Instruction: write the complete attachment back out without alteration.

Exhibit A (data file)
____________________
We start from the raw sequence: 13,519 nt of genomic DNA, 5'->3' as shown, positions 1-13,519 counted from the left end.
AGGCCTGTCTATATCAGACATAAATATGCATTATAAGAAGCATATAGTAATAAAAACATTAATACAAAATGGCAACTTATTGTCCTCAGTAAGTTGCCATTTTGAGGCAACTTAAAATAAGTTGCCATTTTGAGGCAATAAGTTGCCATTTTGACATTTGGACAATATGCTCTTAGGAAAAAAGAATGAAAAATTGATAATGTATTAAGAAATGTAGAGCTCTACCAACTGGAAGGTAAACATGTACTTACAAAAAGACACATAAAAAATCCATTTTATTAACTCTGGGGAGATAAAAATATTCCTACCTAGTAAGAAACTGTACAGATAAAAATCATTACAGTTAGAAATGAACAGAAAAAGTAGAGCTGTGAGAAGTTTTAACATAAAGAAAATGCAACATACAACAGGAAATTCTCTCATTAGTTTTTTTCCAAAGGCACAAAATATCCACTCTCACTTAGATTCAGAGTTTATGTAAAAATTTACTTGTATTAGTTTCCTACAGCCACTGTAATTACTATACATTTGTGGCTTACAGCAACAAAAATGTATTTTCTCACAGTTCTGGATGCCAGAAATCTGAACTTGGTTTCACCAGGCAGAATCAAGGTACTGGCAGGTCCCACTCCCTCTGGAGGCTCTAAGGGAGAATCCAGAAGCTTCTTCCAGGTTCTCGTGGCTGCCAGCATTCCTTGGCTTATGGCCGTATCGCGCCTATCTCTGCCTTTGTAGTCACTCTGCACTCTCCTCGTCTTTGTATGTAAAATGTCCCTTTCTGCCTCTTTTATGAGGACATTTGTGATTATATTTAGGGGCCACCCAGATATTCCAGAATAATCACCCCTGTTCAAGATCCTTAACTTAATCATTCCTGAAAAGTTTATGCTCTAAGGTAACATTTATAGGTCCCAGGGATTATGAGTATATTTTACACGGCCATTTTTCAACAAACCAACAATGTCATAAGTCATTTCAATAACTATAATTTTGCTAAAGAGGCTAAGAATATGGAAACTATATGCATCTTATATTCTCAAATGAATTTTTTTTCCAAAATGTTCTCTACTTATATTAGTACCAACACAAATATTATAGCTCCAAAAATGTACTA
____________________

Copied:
We start from the raw sequence: 13,519 nt of genomic DNA, 5'->3' as shown, positions 1-13,519 counted from the left end.
AGGCCTGTCTATATCAGACATAAATATGCATTATAAGAAGCATATAGTAATAAAAACATTAATACAAAATGGCAACTTATTGTCCTCAGTAAGTTGCCATTTTGAGGCAACTTAAAATAAGTTGCCATTTTGAGGCAATAAGTTGCCATTTTGACATTTGGACAATATGCTCTTAGGAAAAAAGAATGAAAAATTGATAATGTATTAAGAAATGTAGAGCTCTACCAACTGGAAGGTAAACATGTACTTACAAAAAGACACATAAAAAATCCATTTTATTAACTCTGGGGAGATAAAAATATTCCTACCTAGTAAGAAACTGTACAGATAAAAATCATTACAGTTAGAAATGAACAGAAAAAGTAGAGCTGTGAGAAGTTTTAACATAAAGAAAATGCAACATACAACAGGAAATTCTCTCATTAGTTTTTTTCCAAAGGCACAAAATATCCACTCTCACTTAGATTCAGAGTTTATGTAAAAATTTACTTGTATTAGTTTCCTACAGCCACTGTAATTACTATACATTTGTGGCTTACAGCAACAAAAATGTATTTTCTCACAGTTCTGGATGCCAGAAATCTGAACTTGGTTTCACCAGGCAGAATCAAGGTACTGGCAGGTCCCACTCCCTCTGGAGGCTCTAAGGGAGAATCCAGAAGCTTCTTCCAGGTTCTCGTGGCTGCCAGCATTCCTTGGCTTATGGCCGTATCGCGCCTATCTCTGCCTTTGTAGTCACTCTGCACTCTCCTCGTCTTTGTATGTAAAATGTCCCTTTCTGCCTCTTTTATGAGGACATTTGTGATTATATTTAGGGGCCACCCAGATATTCCAGAATAATCACCCCTGTTCAAGATCCTTAACTTAATCATTCCTGAAAAGTTTATGCTCTAAGGTAACATTTATAGGTCCCAGGGATTATGAGTATATTTTACACGGCCATTTTTCAACAAACCAACAATGTCATAAGTCATTTCAATAACTATAATTTTGCTAAAGAGGCTAAGAATATGGAAACTATATGCATCTTATATTCTCAAATGAATTTTTTTTCCAAAATGTTCTCTACTTATATTAGTACCAACACAAATATTATAGCTCCAAAAATGTACTA